“I saw a need to bring something different to the downtown Spokane area,” Melissa says. “There is definitely a different energy. You bring in foot traffic, there’s a lot more going on downtown. Being only a few blocks from River Park Square, you’re getting a lot of visitors who are coming to Spokane that walk by Crafted Beauty and come in to see what we’re all about.”
Melissa’s passion derives from helping her clients regain their confidence.
“I’m giving people a new, refreshed look; people who’ve gone through something traumatic and may be feeling low about themselves,” Melissa says. “Maybe they’ve just had a baby or lost a family member … I get to be a part of their healing journey—just getting a little bit of their life back and their confidence back. It’s the one best parts of my job, seeing that change in people. It’s not just about injecting people’s faces.”
Crafted Beauty is suited to its location, because it has numerous services that will appeal to downtown businesspeople, including botox treatments and other facial services.
“People can truly just pop in and pop out,” she says.
Crafted Beauty offers a wide range of services—everything from Botox and filler to a wide variety of medical-grade and holistic facials. But they also offer services like skincare analysis and assessments to pinpoint the perfect regimen for their clients.
“We provide natural-looking results, and we care a lot about the inner beauty and taking care of our insides instead of just what’s on the outside,” Melissa says. “We look at people with a more holistic approach and we strive for the natural look.”
“I think is really important to let people know that because I think there are a lot of people who are nervous and scared about getting stuff done because they’re afraid of what they see on Instagram or TV,” she adds. “We’re more about helping people look like a better version of themselves, not changing what they look like.”
509.443.3594 | craftedbeautyspokane.com | 510 W. Riverside Ave. Ste. 100
The Face of Cosmetic Surgery: Dr. Jordan Sand
Dr. Jordan P. Sand, MD, FACS always knew he would go into the medical field, but he also had an interest in art, which made the field of cosmetic surgery an ideal fit. This also worked well with his desire to help people.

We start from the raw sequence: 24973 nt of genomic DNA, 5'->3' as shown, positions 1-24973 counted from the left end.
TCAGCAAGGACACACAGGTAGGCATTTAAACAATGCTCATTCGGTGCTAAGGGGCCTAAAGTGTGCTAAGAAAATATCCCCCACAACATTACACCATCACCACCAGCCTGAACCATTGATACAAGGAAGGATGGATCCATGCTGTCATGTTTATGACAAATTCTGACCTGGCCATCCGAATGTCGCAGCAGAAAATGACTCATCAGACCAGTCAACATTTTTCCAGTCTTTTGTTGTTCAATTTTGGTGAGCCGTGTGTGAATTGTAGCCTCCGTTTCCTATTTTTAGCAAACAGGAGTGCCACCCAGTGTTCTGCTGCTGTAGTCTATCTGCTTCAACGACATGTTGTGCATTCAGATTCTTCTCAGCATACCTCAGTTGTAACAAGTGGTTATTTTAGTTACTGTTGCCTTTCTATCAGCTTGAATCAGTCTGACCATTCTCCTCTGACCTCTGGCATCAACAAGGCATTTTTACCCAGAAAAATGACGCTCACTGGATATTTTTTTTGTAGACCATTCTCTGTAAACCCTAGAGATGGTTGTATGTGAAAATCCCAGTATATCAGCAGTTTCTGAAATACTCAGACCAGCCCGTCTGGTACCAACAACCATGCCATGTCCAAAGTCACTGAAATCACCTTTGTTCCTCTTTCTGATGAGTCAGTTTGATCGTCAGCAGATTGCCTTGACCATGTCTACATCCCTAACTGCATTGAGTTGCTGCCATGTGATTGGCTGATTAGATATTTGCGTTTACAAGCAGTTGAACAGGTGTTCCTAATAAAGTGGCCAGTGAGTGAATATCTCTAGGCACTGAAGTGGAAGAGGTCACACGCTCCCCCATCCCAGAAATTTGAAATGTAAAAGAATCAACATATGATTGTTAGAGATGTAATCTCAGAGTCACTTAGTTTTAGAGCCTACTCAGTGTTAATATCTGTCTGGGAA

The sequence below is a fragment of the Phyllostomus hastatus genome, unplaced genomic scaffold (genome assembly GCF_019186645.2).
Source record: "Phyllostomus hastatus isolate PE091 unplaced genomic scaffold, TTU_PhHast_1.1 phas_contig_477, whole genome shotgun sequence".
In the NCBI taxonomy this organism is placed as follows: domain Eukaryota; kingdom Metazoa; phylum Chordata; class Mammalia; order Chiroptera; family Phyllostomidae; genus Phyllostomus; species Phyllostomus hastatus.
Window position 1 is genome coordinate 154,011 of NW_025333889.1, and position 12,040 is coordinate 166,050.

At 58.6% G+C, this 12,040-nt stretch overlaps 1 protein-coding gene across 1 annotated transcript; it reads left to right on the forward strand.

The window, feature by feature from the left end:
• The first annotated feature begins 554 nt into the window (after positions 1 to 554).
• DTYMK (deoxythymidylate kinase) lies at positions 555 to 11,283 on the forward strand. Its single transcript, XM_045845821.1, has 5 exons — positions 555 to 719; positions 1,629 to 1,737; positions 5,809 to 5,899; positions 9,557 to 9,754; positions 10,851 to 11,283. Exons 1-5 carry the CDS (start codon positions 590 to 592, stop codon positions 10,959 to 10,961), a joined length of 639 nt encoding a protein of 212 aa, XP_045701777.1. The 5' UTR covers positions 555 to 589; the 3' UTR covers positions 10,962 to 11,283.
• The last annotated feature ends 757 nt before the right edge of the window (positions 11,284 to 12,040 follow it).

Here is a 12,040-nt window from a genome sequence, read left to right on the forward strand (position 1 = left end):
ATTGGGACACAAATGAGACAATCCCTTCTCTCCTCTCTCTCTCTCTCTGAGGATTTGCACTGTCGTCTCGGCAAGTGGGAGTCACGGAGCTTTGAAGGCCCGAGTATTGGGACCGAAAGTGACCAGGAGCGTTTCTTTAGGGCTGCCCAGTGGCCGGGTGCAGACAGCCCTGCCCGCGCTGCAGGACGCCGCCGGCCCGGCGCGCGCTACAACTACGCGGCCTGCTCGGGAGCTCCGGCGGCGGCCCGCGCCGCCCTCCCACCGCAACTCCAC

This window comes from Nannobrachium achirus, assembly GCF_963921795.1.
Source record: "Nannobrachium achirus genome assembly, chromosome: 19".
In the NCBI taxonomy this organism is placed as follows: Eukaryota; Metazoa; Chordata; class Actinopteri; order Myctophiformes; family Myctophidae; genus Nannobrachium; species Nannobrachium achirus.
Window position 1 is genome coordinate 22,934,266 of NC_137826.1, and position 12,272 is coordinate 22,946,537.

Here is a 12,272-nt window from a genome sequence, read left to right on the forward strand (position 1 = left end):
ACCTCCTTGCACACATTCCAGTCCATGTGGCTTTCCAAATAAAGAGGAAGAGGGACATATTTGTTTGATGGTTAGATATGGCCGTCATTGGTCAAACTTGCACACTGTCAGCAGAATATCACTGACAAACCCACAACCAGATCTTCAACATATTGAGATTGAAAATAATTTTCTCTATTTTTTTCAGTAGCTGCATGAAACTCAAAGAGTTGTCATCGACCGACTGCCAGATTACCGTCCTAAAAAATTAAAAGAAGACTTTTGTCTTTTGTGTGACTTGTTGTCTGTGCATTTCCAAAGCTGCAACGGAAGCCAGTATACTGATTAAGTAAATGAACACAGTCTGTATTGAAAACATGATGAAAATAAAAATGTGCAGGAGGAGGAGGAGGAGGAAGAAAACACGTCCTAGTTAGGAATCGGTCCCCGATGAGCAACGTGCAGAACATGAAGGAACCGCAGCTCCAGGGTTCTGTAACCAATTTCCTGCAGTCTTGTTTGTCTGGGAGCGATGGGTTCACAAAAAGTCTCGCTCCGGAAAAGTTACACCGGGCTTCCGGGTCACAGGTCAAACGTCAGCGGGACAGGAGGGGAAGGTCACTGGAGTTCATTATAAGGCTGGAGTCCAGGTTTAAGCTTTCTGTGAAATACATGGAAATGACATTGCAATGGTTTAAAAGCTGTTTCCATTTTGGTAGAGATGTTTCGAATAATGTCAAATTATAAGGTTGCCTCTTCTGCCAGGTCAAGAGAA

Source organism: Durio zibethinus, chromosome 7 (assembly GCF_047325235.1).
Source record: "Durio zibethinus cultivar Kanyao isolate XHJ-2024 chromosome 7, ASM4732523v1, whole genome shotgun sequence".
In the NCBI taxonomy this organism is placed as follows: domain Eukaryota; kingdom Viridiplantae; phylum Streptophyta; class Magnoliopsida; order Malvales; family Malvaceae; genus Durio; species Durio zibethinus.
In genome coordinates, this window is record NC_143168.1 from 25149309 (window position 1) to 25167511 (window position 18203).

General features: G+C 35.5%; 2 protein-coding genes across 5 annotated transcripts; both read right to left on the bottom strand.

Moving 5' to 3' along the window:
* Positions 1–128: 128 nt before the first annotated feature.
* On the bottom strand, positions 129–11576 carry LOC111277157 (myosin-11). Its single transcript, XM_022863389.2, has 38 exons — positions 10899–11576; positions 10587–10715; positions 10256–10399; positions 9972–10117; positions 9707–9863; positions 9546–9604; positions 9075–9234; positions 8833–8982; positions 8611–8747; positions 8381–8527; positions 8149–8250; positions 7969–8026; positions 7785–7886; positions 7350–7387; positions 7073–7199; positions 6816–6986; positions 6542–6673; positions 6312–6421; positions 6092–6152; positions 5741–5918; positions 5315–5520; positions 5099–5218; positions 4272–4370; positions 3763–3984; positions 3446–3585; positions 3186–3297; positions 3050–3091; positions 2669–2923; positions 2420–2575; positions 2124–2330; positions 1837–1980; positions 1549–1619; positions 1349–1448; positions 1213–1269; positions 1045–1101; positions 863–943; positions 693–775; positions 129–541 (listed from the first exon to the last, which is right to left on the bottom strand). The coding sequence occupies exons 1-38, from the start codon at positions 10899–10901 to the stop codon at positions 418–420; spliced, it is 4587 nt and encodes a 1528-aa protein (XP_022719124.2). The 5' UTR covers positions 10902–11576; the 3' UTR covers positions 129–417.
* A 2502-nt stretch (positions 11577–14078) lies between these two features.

“The second I scrubbed into my first plastic surgery case, I was hooked,” Dr. Sand says. “It captured my attention and my focus. I love what I do, and I feel honored that I get to take care of people and fulfill my childhood dream.”
Over the course of his education, he lived in various regions of the country—in St. Louis for his time at Washington University, in Boston at Harvard University for research, and most recently, in Los Angeles while on faculty at UCLA.
But he grew up in Coeur d’Alene and always knew he wanted to return home. When he found out there was a surgeon who was selling his practice, the stars had aligned.
“Emotionally, it was an incredible feeling to be able to come home,” Dr. Sand says. “My wife is from the region, too. It was an unbelievable opportunity to be able to take this broad experience from across the nation back to the place I love. Being able to be here and do what I do and make a great impact on the community here is beyond words.”
Having lived all over the country, Dr. Sand attests that there is no better place to call home than the Inland Northwest, and he appreciates the love and support the community has shown him.
“When you grow up in Spokane, I think you take what is available in the region for granted, but when you go to these other places where you think the ‘grass will be greener,’ you then realize how great you had it at home,” Dr. Sand says.
While some who open a cosmetic surgery practice are board certified in OBGYN or medicine, Dr. Sand is double board-certified in Facial Plastic and Reconstructive Surgery as well as Otolaryngology-Head and Neck Surgery. His most popular procedures are rhinoplasty and facial rejuvenation.
“We distinguish ourselves in those by having the most up-to-date techniques and spectacular results,” Dr. Sand says. “The future of plastic surgery and cosmetic surgery is the application of minimally invasive procedures that provide high impact results with minimal downtime and lessened expense. We are on the bleeding edge of this movement and have incorporated many of the newest technologies.”
Jordan Sand, MD, FACS, with Spokane Center for Facial Plastic Surgery
509.324.2980 | sandplasticsurgery.com | 217 W. Cataldo Ave., Third Floor
The Face of Commercial Real Estate: Chris Bell
Chris Bell is repeat Co-Star Power Broker, nationally recognized as a top producing broker in the region. He is also a multiple time top producing broker at NAI Black. But the deals he brokered didn’t happen overnight.
In 2005, Chris Bell packed everything into a U-Haul on the back of his Toyota 4Runner to Spokane to work in commercial real estate, lured by the combination of opportunity and quality of life. As a twenty-five-year-old diving in, there was a learning curve, but Chris, a managing broker at NAI Black, thrives in an environment where everything depends on the work he puts in.